Although President Ma Ying-jeou’s (馬英九) administration recently took time to laud its achievements over the past three years, its record has attracted much criticism.
In addition to the central election promise of 6 percent economic growth per year, per capita annual income of US$30,000 and an unemployment rate lower than 3 percent by next year, on which Ma has failed to deliver, there is now another perhaps even more worrying example of a broken promise.
When Ma attended the Global Science Leaders Forum organized by the National Science Council on April 25, he said: “I will do all I can to keep research and development expenditure growing by eight to 10 percent annually.”
However, the Directorate-General of Budget, Accounting and Statistics has since announced that the science budget for next year will be cut by 5 percent.
Over past three years, the Ma administration has broken countless policy promises. Some of these were made by Ma on the spur of the moment. Others were more or less ignored by the Cabinet and yet others were promises that both Ma and the Cabinet wanted to deliver on, but simply failed to do so.
Maybe Ma really does support the science budget. When he attended the opening ceremony for the Biotechnology Building at Hsinchu Biomedical Science Park last Wednesday, he said: “We continue to aim for eight to 10 percent growth in the annual budget for research and development expenditure,” which suggests that this is an issue he genuinely believes to be important.
Unfortunately, the allocation principles for next year’s science budget announced by the Cabinet mean that funding could be cut by as much as 7 percent to 8 percent. Even if the surplus from the Cabinet’s Science and Technology Development Fund is included as part of next year’s budget, the cut in funding is still 5 percent.
Given the nation’s fiscal difficulties — per capita debt is now NT$210,000 — the government must of course make budget cuts.
However, scientific and technological research and development directly affect national competitiveness. At present they make up less than 5 percent of the government’s budget and with annual growth of eight to 10 percent add little to the national debt, while holding out the prospect of enhanced national competitiveness.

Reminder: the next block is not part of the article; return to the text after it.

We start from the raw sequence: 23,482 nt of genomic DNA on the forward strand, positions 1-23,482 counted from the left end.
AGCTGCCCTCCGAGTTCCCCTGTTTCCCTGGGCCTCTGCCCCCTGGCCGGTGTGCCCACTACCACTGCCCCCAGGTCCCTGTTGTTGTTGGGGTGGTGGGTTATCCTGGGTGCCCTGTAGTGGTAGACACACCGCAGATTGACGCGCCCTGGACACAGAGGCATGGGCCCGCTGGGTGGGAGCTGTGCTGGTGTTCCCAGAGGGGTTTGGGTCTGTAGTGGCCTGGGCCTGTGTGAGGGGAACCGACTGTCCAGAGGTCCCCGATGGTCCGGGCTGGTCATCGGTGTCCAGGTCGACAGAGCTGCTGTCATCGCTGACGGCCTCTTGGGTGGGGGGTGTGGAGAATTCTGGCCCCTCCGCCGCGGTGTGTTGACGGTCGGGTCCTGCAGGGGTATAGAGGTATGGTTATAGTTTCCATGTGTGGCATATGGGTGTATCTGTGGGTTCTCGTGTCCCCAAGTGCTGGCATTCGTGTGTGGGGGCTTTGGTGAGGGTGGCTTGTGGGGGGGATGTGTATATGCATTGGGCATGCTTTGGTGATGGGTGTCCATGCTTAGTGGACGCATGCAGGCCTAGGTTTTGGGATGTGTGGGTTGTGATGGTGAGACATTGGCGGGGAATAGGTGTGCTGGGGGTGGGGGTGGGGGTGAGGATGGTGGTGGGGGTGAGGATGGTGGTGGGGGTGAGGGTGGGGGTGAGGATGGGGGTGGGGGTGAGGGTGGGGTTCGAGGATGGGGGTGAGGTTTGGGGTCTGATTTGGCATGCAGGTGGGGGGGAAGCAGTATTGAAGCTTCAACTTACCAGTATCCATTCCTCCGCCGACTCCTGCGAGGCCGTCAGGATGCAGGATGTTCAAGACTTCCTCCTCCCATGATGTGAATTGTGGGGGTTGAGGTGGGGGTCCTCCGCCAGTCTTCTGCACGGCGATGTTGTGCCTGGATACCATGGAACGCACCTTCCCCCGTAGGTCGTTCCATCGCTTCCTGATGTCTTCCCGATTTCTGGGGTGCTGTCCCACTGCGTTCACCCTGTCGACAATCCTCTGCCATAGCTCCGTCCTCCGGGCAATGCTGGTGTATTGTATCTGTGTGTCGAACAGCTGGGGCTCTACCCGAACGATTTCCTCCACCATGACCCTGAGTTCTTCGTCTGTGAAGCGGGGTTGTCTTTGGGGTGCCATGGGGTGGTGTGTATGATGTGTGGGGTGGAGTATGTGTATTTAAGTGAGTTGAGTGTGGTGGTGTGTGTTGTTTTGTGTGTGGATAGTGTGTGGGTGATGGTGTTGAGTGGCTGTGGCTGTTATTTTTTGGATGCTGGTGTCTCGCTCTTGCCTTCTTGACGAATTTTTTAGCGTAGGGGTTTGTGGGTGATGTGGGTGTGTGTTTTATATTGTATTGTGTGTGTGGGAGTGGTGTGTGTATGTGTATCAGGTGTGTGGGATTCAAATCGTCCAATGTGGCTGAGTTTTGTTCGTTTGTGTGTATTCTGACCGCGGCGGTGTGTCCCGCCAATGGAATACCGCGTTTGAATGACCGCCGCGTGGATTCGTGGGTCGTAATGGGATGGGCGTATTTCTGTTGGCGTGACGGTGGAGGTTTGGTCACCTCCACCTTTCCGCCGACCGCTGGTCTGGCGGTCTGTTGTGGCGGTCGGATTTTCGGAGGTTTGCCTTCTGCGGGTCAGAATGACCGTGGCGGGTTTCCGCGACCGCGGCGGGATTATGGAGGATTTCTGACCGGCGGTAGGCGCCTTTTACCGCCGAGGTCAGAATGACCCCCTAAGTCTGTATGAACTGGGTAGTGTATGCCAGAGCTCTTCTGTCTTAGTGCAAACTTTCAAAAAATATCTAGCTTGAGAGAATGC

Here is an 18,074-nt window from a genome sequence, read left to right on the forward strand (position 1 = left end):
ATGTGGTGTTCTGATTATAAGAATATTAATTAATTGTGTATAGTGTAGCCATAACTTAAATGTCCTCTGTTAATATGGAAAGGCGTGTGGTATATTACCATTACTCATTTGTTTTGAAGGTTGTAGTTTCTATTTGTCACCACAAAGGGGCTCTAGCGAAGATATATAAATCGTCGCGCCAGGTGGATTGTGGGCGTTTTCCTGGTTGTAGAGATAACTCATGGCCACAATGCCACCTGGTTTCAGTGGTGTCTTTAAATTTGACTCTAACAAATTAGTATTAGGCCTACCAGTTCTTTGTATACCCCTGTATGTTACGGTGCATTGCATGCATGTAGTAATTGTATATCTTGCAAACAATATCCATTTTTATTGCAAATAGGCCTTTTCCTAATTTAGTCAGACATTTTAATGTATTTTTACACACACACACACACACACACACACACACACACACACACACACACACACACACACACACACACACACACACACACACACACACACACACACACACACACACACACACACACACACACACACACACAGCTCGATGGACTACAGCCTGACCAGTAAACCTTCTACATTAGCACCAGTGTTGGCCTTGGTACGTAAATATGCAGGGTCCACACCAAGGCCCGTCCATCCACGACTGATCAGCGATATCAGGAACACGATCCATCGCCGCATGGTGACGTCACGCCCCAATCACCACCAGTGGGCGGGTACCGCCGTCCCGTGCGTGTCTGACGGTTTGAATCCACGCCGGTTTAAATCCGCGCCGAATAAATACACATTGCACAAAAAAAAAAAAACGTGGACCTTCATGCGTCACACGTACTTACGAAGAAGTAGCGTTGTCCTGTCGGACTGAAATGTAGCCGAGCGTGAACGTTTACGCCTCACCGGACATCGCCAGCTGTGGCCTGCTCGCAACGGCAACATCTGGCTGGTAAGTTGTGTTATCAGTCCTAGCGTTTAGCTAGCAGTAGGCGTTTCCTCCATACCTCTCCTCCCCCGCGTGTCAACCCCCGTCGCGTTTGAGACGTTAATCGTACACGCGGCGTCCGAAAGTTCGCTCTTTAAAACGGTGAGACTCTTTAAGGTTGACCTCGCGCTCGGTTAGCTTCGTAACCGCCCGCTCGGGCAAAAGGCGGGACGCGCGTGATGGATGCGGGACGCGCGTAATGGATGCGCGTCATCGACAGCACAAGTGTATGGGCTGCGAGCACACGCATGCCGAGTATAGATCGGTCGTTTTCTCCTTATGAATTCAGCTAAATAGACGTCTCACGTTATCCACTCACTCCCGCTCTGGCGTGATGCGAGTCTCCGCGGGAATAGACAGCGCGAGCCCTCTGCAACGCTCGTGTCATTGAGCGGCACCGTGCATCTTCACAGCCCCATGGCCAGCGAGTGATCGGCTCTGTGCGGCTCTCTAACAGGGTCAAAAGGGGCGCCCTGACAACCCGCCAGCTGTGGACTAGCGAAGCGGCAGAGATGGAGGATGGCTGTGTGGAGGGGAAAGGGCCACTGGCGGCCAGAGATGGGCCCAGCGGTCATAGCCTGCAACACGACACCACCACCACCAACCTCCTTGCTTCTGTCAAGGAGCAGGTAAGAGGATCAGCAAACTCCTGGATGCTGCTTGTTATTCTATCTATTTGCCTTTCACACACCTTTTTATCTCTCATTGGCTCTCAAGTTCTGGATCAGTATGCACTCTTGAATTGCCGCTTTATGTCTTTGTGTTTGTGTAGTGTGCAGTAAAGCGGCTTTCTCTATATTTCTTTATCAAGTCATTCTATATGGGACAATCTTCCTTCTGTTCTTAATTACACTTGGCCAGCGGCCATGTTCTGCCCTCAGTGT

As labor-intensive industries have largely relocated to China, Taiwan depends on innovation and the high-tech sector to maintain its competitiveness. If the government cuts the budget for science and technology, that could undermine innovation, at a time when we cannot possibly return to the era of export processing.
To celebrate his three years in office on Friday last week, Ma and Premier Wu Den-yih (吳敦義) highlighted the government’s achievements. They also gave each other a very public pat on the back for their seamless cooperation, paving the way for a joint Chinese Nationalist Party (KMT) presidential ticket.
However, it is increasingly clear that cooperation between the Presidential Office and the Cabinet is not as close as they would have us believe. Their divergent priorities and goals can be seen from the fact that Wu cut the science budget at the same time as Ma was promising to increase it.
Fortunately, the budget has not yet been finalized, giving them time to fix this egregious mistake.
For the long-term prosperity of the nation, let’s hope the Cabinet’s decision is re-evaluated and scientific and technological development are allowed to continue their key role as an engine of national prosperity.